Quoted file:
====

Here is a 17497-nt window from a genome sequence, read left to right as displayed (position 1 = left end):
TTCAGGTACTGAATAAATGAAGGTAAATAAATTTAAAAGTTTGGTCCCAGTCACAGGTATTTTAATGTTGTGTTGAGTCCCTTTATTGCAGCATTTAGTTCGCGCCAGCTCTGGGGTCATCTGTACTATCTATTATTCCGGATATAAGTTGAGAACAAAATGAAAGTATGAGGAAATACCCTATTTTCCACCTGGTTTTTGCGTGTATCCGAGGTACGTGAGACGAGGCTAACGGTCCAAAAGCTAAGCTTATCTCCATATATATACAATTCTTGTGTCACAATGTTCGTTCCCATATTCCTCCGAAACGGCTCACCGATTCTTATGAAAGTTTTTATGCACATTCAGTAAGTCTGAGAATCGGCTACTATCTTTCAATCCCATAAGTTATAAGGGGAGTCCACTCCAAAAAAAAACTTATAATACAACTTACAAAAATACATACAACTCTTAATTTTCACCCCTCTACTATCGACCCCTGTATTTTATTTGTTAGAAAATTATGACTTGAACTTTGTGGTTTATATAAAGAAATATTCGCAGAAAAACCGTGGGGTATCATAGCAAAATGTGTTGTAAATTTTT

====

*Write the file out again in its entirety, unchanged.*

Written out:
Here is a 17497-nt window from a genome sequence, read left to right as displayed (position 1 = left end):
TTCAGGTACTGAATAAATGAAGGTAAATAAATTTAAAAGTTTGGTCCCAGTCACAGGTATTTTAATGTTGTGTTGAGTCCCTTTATTGCAGCATTTAGTTCGCGCCAGCTCTGGGGTCATCTGTACTATCTATTATTCCGGATATAAGTTGAGAACAAAATGAAAGTATGAGGAAATACCCTATTTTCCACCTGGTTTTTGCGTGTATCCGAGGTACGTGAGACGAGGCTAACGGTCCAAAAGCTAAGCTTATCTCCATATATATACAATTCTTGTGTCACAATGTTCGTTCCCATATTCCTCCGAAACGGCTCACCGATTCTTATGAAAGTTTTTATGCACATTCAGTAAGTCTGAGAATCGGCTACTATCTTTCAATCCCATAAGTTATAAGGGGAGTCCACTCCAAAAAAAAACTTATAATACAACTTACAAAAATACATACAACTCTTAATTTTCACCCCTCTACTATCGACCCCTGTATTTTATTTGTTAGAAAATTATGACTTGAACTTTGTGGTTTATATAAAGAAATATTCGCAGAAAAACCGTGGGGTATCATAGCAAAATGTGTTGTAAATTTTT